Thursday, December 6, 2007

Smoking Ban in Private Restaurants Passes the House

HB4163 passed the House yesterday. It would prohibit a business owner, including the owner of a bar or restaurant, from choosing to allow smoking in his or her establishment. I voted no. Tough vote in some ways, but not really.

Hey, I don't smoke, and don't like smoke in my face when I am out for dinner. I understand all too well the health risks of smoking. My dad died of lung cancer after smoking for 60 years. He was in the prime of his life at age 72. As healthy as he was in all other respects, he might still be with us today at age 91.

In spite of this, I cannot get around the Constitution, nor the principles upon which it stands, one of those being the right to private property. We must not infringe on the rights of private property to engage in any LEGAL activity they desire. No one is being forced to patronize a privately owned restaurant where smokers are.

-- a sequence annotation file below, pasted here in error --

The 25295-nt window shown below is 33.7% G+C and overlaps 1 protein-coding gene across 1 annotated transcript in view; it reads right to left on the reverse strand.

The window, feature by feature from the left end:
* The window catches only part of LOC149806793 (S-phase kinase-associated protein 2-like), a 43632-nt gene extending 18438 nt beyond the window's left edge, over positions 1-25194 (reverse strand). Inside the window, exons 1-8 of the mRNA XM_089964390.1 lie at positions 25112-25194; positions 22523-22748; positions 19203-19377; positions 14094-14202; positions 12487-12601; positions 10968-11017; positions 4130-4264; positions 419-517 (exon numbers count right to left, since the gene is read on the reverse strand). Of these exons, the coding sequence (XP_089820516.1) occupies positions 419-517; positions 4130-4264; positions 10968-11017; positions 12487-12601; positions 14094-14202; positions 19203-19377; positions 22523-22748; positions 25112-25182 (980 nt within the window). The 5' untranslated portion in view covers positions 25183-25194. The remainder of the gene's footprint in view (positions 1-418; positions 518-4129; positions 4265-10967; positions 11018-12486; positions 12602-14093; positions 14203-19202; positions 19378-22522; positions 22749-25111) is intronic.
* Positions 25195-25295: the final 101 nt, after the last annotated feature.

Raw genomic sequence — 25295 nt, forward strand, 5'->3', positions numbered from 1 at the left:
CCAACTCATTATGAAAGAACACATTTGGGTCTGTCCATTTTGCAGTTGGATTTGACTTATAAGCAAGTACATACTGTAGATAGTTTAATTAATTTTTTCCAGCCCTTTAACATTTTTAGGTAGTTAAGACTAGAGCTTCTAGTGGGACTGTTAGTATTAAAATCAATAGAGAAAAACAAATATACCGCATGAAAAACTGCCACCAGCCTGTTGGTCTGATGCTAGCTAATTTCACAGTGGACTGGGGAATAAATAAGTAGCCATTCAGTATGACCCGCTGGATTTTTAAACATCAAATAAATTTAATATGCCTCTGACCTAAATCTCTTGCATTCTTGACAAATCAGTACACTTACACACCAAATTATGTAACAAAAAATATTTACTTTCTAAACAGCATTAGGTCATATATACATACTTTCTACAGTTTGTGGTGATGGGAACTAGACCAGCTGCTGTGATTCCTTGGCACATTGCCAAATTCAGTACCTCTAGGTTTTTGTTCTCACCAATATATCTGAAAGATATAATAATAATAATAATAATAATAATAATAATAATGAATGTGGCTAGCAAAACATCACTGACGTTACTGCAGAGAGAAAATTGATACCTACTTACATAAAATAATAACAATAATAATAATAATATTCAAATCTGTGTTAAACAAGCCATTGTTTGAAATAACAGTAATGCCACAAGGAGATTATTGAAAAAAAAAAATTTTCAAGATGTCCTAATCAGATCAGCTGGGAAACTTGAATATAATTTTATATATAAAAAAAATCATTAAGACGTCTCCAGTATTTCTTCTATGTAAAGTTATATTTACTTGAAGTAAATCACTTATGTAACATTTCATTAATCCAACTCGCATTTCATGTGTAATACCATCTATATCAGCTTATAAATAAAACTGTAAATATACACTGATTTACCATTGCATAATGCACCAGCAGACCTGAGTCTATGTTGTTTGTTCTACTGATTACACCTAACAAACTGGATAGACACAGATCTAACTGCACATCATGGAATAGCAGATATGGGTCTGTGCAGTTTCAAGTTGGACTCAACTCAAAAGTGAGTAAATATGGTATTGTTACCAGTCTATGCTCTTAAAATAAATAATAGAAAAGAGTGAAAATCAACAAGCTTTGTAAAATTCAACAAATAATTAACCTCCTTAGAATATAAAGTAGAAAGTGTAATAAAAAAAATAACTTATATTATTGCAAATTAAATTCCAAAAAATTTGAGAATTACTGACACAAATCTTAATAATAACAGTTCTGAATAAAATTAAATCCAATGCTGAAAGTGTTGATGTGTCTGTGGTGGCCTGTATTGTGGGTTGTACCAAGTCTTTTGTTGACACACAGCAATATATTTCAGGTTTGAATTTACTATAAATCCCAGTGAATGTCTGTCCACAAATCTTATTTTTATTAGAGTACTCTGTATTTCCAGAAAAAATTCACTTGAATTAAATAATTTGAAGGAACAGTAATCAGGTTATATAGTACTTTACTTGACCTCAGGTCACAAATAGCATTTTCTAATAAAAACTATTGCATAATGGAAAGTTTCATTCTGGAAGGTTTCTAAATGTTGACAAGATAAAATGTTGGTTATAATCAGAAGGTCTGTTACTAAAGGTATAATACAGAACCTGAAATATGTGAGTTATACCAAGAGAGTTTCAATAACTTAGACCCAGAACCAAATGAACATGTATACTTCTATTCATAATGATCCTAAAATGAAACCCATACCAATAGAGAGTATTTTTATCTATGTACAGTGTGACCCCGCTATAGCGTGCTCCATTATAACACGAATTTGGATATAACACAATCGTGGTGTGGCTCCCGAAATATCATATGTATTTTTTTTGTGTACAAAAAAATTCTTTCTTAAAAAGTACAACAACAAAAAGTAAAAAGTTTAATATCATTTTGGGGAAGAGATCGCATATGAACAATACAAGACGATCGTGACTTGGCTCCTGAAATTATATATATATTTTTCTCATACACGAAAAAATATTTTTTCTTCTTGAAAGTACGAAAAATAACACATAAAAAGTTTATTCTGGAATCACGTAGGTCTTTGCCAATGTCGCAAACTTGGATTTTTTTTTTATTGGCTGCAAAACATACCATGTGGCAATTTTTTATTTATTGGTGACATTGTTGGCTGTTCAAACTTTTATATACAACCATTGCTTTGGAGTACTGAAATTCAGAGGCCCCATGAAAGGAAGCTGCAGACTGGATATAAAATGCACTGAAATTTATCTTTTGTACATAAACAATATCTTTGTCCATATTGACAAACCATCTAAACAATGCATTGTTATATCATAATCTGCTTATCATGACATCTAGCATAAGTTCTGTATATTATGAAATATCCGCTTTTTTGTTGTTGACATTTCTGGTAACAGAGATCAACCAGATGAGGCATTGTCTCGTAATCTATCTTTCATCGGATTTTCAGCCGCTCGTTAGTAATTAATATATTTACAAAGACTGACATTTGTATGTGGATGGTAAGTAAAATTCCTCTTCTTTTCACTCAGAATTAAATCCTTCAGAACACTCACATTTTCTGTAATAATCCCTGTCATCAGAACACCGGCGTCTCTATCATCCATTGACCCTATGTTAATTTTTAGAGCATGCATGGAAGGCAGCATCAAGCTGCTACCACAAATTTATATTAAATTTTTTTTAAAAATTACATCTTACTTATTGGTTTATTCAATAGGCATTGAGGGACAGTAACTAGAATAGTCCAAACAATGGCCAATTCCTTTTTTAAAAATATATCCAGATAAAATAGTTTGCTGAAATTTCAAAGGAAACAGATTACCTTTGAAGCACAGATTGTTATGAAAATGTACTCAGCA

I only wish I could be as eloquent as some of our founders...

"The moment the idea is admitted into society that property is not as sacred as the law of God, and that there is not a force of law and public justice to protect it, anarchy and tyranny commence." --John Adams

"Among the natural rights of the colonists are these: first, a right to life; secondly, to liberty; thirdly to property; together with the right to support and defend them in the best manner they can." --Samuel Adams

Read up on the bill and find out how your Representative voted here:

1 comment:

Anonymous said...

I completely agree with your comments. As a non-smoker, with a parent suffering health complications from years of smoking, I still must defend the rights of others. Let common economics of supply-and-demand take control here. Patrons can decide where to spend their leisure time and their $$; if there isn't a demand for "smoking" establishments, they will soon go out of business.

As a side note, perhaps we should require everyone to "weigh in" before entering a restaurant, and the government could dictate portion sizes accordingly. Obesity is causing exponentially more health-related problems than smoking... Just a thought.